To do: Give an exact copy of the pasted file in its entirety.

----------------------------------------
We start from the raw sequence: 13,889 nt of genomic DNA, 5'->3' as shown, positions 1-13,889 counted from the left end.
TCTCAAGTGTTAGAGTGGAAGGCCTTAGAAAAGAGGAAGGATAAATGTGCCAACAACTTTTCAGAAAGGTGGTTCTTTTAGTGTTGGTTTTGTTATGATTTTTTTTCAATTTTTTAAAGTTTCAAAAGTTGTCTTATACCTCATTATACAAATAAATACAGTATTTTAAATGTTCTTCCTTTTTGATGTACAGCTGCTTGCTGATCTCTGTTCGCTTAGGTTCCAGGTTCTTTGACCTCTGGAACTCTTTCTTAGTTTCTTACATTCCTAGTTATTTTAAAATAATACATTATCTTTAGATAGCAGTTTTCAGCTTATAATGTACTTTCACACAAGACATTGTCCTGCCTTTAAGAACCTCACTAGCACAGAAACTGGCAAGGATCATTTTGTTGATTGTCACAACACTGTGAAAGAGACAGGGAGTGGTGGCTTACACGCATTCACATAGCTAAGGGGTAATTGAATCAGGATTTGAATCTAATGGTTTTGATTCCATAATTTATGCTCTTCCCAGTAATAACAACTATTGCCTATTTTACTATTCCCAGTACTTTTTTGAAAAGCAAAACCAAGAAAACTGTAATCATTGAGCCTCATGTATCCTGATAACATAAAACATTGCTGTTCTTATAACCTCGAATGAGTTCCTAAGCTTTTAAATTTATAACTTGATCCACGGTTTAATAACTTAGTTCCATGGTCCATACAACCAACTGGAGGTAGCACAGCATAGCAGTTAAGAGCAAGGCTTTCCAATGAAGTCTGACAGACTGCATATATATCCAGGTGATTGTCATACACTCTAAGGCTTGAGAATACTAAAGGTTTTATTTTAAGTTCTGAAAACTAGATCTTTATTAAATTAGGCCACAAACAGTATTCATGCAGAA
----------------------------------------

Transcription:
We start from the raw sequence: 13,889 nt of genomic DNA, 5'->3' as shown, positions 1-13,889 counted from the left end.
TCTCAAGTGTTAGAGTGGAAGGCCTTAGAAAAGAGGAAGGATAAATGTGCCAACAACTTTTCAGAAAGGTGGTTCTTTTAGTGTTGGTTTTGTTATGATTTTTTTTCAATTTTTTAAAGTTTCAAAAGTTGTCTTATACCTCATTATACAAATAAATACAGTATTTTAAATGTTCTTCCTTTTTGATGTACAGCTGCTTGCTGATCTCTGTTCGCTTAGGTTCCAGGTTCTTTGACCTCTGGAACTCTTTCTTAGTTTCTTACATTCCTAGTTATTTTAAAATAATACATTATCTTTAGATAGCAGTTTTCAGCTTATAATGTACTTTCACACAAGACATTGTCCTGCCTTTAAGAACCTCACTAGCACAGAAACTGGCAAGGATCATTTTGTTGATTGTCACAACACTGTGAAAGAGACAGGGAGTGGTGGCTTACACGCATTCACATAGCTAAGGGGTAATTGAATCAGGATTTGAATCTAATGGTTTTGATTCCATAATTTATGCTCTTCCCAGTAATAACAACTATTGCCTATTTTACTATTCCCAGTACTTTTTTGAAAAGCAAAACCAAGAAAACTGTAATCATTGAGCCTCATGTATCCTGATAACATAAAACATTGCTGTTCTTATAACCTCGAATGAGTTCCTAAGCTTTTAAATTTATAACTTGATCCACGGTTTAATAACTTAGTTCCATGGTCCATACAACCAACTGGAGGTAGCACAGCATAGCAGTTAAGAGCAAGGCTTTCCAATGAAGTCTGACAGACTGCATATATATCCAGGTGATTGTCATACACTCTAAGGCTTGAGAATACTAAAGGTTTTATTTTAAGTTCTGAAAACTAGATCTTTATTAAATTAGGCCACAAACAGTATTCATGCAGAA